Short answer? Yes. For families in Sydney - whether living here or travelling - there couldn't be a better destination to experience the best of Sydney.
Nestled within Taronga Zoo (with its own little sanctuary to ogle), the Wildlife Retreat is a brand new overnight eco-retreat that offers an extraordinary opportunity to sleepover with Australia’s unique wildlife. But let’s be clear – this is not a camping (or even glamping) situation. It is complete luxury.
What’s more, the Wildlife Retreat is completely not-for-profit, and supports Taronga’s important conservation and research projects in Australia and around the globe. The exclusive tours completely opened my eyes to how important the work of the zoo is for our wildlife – moving from entertainment to conservation – and there has never been a more pertinent time for this focus.
Owned and operated by Taronga Conservation Society Australia, the Wildlife Retreat features 62 rooms in five environmentally sensitive and sustainably designed lodges, and I can say with confidence that they are as beautiful and luxurious as any top hotel room in Sydney – perhaps with the best view of any (ours overlooked the Harbour Bridge and the zoo’s giraffes).
The Retreat also offers ‘The Sanctuary,’ which is a thoughtfully designed habitat, created especially for guests of the Retreat, and plays home to an array of native wildlife including wallabies, bettongs, short-beaked echidnas and koalas. While you can wander through it on your own or through a guided tour, you can also simply wake up to it – sometimes with a koala on the tree directly outside of your window, or the sounds of the animals first thing in the morning.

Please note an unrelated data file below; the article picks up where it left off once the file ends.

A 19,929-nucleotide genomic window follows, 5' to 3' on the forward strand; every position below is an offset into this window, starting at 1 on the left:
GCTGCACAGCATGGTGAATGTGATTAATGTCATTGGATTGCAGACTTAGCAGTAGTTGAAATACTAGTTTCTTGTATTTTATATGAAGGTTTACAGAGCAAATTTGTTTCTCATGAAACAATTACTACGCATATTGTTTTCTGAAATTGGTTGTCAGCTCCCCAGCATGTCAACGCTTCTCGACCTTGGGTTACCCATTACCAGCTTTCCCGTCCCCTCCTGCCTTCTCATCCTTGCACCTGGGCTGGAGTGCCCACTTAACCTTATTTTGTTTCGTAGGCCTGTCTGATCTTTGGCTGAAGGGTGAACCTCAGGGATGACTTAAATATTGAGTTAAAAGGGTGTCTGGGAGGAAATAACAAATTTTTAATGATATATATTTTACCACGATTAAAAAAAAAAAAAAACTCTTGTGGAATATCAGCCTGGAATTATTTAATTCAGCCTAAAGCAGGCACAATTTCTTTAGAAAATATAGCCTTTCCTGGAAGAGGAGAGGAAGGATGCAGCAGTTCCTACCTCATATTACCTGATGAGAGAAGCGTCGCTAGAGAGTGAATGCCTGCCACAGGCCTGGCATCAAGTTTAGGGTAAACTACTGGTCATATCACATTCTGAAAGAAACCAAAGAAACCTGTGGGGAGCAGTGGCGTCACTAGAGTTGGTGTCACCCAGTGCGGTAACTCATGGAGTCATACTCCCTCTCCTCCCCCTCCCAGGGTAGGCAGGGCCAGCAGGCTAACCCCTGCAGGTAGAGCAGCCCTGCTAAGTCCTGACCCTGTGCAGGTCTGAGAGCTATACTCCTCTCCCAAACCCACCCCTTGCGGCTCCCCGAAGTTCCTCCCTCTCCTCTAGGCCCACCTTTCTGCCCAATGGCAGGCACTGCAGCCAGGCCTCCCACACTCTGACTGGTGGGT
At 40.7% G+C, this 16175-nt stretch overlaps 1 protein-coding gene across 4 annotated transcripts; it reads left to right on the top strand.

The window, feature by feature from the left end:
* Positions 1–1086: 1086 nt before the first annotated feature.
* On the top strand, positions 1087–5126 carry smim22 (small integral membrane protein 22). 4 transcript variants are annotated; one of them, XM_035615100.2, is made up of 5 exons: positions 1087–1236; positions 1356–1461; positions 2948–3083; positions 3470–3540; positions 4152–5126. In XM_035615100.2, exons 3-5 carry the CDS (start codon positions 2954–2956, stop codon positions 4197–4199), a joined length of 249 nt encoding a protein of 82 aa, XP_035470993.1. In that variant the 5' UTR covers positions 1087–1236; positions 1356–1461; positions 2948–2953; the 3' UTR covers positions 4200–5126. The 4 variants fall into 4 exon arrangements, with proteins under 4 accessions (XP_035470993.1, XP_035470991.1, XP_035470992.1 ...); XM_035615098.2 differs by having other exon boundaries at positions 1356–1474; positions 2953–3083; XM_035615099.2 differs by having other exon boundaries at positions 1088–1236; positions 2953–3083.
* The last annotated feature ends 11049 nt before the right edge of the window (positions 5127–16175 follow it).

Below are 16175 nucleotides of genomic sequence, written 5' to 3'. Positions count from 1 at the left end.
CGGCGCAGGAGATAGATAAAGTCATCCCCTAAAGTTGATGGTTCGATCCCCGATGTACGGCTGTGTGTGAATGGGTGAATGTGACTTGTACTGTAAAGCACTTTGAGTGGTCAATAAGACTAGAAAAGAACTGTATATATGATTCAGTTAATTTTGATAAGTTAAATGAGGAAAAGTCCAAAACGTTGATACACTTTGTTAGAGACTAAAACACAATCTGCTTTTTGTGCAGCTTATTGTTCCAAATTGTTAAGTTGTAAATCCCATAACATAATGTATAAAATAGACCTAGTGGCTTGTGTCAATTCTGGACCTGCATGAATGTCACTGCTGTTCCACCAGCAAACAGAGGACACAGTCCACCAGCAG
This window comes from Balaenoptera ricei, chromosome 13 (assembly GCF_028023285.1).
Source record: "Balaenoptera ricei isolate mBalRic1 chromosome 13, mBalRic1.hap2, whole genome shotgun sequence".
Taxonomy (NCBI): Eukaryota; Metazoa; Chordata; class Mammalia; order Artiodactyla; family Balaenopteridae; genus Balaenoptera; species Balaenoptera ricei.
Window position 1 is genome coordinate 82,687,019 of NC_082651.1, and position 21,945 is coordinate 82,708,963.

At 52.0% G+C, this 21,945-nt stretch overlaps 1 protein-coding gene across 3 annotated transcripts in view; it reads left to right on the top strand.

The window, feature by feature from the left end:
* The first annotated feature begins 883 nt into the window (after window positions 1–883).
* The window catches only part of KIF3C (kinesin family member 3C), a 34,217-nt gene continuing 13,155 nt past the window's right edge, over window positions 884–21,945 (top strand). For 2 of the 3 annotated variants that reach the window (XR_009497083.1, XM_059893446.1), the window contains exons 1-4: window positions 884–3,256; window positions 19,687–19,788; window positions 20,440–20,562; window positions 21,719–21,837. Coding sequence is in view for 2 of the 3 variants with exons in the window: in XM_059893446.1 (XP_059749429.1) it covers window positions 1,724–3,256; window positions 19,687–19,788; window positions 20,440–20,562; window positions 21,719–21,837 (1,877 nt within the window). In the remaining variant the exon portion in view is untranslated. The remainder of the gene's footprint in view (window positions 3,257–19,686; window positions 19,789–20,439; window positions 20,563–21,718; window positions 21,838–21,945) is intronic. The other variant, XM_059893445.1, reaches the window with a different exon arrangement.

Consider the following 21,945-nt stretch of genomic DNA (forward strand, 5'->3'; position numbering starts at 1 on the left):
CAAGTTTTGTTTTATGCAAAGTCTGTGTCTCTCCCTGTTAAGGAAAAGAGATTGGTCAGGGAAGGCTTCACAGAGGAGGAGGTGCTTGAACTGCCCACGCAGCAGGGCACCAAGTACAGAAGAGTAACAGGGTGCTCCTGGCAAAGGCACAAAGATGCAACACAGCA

While it's hard to ignore the surroundings and the incredible animals at every turn, you'd be forgiven for thinking you were at a five star resort anywhere in the world.
The dining, for example, is world-class. Being all-inclusive, all guests have a 2-course dinner and a buffet breakfast included at the beautiful Me-Gal restaurant. The menu is rich with fresh, native ingredients and locally-sourced produce. For starters, I had a Fraser Isle spanner crab timbale with pea mousse, fried native saltbush, truffled crème fraiche, sesame tuille and salmon pearls (all of which were eaten by my 2-year-old). For mains, I had the pan-seared Coral Coast barramundi, with clams, honey parsnip puree, bok choy, sourdough anchovy crumb and scallop soup foam.
Yes, it’s a culinary delight, but it’s also completely welcoming for children. Mine chose fish and chips from the kids’ menu (with ice cream for dessert), and they are well-equipped with colouring pencils and high chairs so you can sit back and enjoy the view (and the cocktails – go the Ginger Ninja).